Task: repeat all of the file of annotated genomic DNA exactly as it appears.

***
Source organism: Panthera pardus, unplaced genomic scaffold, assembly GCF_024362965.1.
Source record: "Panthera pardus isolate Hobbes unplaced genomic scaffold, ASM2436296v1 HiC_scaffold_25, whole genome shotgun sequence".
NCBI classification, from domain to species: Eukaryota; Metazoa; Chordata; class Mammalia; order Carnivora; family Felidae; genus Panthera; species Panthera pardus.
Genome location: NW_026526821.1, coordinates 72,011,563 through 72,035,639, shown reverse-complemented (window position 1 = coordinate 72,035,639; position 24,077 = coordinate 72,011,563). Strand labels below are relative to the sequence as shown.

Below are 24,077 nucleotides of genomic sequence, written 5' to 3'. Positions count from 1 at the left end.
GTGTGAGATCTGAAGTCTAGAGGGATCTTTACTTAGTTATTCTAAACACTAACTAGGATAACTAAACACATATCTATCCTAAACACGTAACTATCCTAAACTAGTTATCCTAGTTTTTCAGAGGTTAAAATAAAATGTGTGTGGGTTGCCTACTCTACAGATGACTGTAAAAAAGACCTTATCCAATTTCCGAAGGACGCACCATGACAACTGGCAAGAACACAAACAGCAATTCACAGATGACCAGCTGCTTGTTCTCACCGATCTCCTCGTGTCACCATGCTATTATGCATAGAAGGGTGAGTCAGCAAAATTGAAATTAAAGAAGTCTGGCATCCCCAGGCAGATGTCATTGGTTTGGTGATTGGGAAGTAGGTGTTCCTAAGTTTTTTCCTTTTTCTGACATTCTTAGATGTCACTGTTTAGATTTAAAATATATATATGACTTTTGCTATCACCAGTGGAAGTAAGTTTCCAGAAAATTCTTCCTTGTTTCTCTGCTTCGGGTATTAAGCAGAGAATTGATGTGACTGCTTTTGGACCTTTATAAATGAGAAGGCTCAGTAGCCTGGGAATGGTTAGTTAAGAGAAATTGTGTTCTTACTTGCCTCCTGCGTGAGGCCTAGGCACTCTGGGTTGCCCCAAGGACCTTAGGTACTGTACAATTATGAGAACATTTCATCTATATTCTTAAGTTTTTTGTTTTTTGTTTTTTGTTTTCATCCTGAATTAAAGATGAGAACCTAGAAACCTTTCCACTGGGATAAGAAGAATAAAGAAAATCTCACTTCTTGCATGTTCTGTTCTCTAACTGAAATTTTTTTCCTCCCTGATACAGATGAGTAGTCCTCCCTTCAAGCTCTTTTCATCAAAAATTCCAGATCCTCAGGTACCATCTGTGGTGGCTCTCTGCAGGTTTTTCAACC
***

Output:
Source organism: Panthera pardus, unplaced genomic scaffold, assembly GCF_024362965.1.
Source record: "Panthera pardus isolate Hobbes unplaced genomic scaffold, ASM2436296v1 HiC_scaffold_25, whole genome shotgun sequence".
NCBI classification, from domain to species: Eukaryota; Metazoa; Chordata; class Mammalia; order Carnivora; family Felidae; genus Panthera; species Panthera pardus.
Genome location: NW_026526821.1, coordinates 72,011,563 through 72,035,639, shown reverse-complemented (window position 1 = coordinate 72,035,639; position 24,077 = coordinate 72,011,563). Strand labels below are relative to the sequence as shown.

Below are 24,077 nucleotides of genomic sequence, written 5' to 3'. Positions count from 1 at the left end.
GTGTGAGATCTGAAGTCTAGAGGGATCTTTACTTAGTTATTCTAAACACTAACTAGGATAACTAAACACATATCTATCCTAAACACGTAACTATCCTAAACTAGTTATCCTAGTTTTTCAGAGGTTAAAATAAAATGTGTGTGGGTTGCCTACTCTACAGATGACTGTAAAAAAGACCTTATCCAATTTCCGAAGGACGCACCATGACAACTGGCAAGAACACAAACAGCAATTCACAGATGACCAGCTGCTTGTTCTCACCGATCTCCTCGTGTCACCATGCTATTATGCATAGAAGGGTGAGTCAGCAAAATTGAAATTAAAGAAGTCTGGCATCCCCAGGCAGATGTCATTGGTTTGGTGATTGGGAAGTAGGTGTTCCTAAGTTTTTTCCTTTTTCTGACATTCTTAGATGTCACTGTTTAGATTTAAAATATATATATGACTTTTGCTATCACCAGTGGAAGTAAGTTTCCAGAAAATTCTTCCTTGTTTCTCTGCTTCGGGTATTAAGCAGAGAATTGATGTGACTGCTTTTGGACCTTTATAAATGAGAAGGCTCAGTAGCCTGGGAATGGTTAGTTAAGAGAAATTGTGTTCTTACTTGCCTCCTGCGTGAGGCCTAGGCACTCTGGGTTGCCCCAAGGACCTTAGGTACTGTACAATTATGAGAACATTTCATCTATATTCTTAAGTTTTTTGTTTTTTGTTTTTTGTTTTCATCCTGAATTAAAGATGAGAACCTAGAAACCTTTCCACTGGGATAAGAAGAATAAAGAAAATCTCACTTCTTGCATGTTCTGTTCTCTAACTGAAATTTTTTTCCTCCCTGATACAGATGAGTAGTCCTCCCTTCAAGCTCTTTTCATCAAAAATTCCAGATCCTCAGGTACCATCTGTGGTGGCTCTCTGCAGGTTTTTCAACC